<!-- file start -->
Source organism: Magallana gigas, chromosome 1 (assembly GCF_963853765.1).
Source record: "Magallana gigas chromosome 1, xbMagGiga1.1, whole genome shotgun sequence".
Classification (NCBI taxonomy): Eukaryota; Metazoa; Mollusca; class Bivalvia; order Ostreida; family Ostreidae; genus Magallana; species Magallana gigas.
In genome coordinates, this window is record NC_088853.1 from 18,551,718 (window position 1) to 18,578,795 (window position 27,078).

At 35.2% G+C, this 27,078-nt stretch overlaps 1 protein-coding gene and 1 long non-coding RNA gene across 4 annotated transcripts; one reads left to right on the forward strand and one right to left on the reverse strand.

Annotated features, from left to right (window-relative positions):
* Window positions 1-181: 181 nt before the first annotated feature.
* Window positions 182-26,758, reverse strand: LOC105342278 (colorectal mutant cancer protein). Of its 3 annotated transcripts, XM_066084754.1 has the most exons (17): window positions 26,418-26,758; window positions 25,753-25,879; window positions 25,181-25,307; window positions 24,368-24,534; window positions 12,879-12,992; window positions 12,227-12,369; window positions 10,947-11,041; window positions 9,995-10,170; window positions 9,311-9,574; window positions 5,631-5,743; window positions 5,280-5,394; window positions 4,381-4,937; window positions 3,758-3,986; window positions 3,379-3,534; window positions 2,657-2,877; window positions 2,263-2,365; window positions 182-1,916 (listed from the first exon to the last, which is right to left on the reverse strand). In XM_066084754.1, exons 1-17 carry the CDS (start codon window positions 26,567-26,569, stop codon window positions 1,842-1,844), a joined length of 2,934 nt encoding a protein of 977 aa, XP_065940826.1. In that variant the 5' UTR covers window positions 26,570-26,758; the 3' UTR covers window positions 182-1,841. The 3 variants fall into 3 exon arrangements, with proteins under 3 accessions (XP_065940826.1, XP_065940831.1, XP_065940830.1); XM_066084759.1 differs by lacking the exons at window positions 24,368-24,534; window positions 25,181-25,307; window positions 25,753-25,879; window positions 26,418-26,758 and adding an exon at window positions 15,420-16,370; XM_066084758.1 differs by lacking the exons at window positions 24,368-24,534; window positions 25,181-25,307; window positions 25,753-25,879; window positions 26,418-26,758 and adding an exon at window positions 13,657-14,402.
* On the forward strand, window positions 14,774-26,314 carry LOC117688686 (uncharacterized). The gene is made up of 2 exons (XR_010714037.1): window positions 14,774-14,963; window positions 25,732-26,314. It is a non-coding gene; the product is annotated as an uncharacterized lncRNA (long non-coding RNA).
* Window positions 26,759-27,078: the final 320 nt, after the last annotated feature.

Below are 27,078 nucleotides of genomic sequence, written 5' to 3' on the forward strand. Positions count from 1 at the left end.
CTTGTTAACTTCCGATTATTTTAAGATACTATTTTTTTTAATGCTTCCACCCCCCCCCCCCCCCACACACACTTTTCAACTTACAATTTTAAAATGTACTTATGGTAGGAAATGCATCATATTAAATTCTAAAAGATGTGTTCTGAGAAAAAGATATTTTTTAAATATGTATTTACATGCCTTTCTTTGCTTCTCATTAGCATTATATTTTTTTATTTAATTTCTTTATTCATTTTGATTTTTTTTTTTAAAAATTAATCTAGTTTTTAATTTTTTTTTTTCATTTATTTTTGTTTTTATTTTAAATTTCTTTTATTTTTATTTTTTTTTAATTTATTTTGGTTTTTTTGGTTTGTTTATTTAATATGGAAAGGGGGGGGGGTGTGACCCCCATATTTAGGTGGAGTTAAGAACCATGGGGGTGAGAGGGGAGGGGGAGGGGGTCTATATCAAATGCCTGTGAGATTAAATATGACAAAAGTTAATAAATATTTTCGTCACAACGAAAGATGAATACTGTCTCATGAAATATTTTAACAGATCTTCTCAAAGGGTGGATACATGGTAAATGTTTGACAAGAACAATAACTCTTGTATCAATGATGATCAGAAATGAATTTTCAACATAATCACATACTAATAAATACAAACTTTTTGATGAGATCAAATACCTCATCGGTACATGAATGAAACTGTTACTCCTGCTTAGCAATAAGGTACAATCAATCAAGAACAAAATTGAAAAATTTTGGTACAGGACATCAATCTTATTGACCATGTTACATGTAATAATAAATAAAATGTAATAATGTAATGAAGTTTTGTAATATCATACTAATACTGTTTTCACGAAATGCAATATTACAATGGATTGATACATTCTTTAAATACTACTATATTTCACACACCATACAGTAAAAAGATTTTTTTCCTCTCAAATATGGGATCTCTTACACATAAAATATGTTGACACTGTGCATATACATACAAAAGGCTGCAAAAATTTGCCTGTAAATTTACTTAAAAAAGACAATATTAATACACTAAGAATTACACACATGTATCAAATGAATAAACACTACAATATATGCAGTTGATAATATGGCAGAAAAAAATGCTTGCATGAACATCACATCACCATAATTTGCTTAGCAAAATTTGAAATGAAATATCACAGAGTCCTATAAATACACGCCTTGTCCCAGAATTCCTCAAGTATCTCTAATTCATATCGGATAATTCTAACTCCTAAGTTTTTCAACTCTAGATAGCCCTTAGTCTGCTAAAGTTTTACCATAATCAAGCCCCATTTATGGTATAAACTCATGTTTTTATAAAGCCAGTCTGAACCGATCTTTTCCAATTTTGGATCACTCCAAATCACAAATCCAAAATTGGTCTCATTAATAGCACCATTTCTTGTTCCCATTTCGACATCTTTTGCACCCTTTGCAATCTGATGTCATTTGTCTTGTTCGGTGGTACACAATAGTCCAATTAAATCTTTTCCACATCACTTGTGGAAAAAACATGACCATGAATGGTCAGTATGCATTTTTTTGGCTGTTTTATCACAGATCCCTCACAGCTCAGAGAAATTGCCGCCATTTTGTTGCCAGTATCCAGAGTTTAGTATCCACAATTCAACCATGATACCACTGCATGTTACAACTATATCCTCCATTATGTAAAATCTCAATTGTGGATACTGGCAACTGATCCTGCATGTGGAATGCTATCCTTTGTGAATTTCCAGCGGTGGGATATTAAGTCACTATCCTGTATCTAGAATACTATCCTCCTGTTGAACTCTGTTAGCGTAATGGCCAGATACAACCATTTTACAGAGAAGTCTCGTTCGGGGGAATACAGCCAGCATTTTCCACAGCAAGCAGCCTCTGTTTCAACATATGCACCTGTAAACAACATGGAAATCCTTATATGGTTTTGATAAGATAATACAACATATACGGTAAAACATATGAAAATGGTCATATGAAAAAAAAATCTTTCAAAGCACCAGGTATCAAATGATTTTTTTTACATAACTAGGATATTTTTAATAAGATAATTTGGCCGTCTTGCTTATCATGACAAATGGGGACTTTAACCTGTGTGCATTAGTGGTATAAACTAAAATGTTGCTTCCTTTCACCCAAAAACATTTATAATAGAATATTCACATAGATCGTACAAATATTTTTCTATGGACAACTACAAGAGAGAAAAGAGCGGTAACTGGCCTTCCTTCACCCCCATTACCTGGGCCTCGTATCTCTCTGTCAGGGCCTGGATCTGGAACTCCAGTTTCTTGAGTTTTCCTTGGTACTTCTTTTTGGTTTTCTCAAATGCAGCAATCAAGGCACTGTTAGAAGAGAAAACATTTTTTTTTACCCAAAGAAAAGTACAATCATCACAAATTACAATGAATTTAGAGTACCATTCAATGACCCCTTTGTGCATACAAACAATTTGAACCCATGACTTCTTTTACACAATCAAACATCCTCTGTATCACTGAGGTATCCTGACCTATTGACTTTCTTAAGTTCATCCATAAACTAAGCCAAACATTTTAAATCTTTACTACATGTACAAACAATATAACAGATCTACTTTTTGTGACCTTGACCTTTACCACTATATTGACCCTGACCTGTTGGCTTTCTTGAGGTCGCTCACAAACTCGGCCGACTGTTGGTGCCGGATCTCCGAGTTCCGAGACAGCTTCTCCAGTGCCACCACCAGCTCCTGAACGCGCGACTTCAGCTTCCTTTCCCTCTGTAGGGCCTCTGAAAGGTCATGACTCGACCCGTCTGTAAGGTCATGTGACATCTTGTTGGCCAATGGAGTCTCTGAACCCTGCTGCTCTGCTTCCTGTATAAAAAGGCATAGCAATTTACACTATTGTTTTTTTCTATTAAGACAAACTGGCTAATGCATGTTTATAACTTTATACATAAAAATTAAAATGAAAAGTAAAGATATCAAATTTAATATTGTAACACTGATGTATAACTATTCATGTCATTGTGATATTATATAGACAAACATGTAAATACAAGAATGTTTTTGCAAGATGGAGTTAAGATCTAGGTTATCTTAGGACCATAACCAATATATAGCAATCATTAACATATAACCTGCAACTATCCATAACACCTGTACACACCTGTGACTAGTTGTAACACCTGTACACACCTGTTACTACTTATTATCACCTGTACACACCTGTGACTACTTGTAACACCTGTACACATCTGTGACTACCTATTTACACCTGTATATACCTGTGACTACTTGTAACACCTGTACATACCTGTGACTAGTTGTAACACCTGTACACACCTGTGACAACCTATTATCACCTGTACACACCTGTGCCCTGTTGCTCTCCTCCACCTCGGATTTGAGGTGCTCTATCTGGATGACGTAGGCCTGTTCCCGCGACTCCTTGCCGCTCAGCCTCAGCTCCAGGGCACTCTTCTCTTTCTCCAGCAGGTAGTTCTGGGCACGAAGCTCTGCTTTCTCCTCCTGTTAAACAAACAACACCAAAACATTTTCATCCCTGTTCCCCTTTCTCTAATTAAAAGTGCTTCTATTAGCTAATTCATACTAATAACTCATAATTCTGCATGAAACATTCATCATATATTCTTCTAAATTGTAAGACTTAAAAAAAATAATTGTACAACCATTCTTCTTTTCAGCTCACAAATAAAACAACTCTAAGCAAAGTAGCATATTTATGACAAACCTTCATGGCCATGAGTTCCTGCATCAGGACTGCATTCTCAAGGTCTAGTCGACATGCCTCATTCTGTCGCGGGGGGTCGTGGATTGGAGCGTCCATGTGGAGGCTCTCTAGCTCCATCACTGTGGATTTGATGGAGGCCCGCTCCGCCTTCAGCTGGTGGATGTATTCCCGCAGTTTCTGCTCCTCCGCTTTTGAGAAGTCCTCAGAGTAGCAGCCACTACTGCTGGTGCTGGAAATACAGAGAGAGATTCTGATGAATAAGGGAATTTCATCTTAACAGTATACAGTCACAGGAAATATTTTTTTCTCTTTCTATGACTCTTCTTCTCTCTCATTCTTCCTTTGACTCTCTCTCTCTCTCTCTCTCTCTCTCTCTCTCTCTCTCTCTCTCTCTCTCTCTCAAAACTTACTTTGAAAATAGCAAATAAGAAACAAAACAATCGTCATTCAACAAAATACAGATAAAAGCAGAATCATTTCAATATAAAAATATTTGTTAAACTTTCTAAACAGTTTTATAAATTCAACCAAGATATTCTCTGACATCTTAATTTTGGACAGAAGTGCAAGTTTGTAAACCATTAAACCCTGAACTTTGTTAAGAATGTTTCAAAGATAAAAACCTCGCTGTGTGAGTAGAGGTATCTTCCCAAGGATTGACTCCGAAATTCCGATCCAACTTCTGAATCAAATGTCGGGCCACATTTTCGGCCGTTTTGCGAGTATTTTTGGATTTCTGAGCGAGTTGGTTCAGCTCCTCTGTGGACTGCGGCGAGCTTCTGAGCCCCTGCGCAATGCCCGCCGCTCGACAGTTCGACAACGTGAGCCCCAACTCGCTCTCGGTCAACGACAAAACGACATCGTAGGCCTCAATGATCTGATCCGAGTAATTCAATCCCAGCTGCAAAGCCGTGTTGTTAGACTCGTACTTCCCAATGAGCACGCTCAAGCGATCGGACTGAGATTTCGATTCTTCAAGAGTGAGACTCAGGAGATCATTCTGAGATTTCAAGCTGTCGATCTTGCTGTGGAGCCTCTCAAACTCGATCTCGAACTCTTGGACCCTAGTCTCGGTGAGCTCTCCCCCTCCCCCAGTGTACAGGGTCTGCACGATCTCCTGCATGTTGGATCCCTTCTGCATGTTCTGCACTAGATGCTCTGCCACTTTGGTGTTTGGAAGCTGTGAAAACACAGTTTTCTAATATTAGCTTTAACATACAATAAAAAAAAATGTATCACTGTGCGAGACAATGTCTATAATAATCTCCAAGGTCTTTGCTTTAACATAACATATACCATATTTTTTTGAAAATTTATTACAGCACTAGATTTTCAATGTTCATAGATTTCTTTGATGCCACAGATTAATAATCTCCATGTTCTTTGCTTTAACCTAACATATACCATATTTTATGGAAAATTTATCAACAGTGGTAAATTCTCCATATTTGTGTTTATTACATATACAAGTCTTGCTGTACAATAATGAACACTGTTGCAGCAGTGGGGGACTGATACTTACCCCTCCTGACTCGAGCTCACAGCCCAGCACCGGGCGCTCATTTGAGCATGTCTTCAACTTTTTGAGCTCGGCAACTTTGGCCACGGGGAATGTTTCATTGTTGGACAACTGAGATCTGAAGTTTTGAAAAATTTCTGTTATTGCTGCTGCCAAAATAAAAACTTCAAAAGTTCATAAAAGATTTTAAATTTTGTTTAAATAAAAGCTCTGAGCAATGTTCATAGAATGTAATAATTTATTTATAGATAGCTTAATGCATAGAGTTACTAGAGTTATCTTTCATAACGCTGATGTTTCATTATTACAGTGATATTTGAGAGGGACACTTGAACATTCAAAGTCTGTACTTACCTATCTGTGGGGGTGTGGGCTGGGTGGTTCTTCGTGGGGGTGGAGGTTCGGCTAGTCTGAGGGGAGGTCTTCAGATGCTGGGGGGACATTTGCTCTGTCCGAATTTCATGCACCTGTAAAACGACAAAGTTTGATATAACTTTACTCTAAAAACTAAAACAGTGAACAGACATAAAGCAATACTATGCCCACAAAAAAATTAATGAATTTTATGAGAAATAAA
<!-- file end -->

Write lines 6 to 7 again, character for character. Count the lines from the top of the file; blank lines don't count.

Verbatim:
Annotated features, from left to right (window-relative positions):
* Window positions 1-181: 181 nt before the first annotated feature.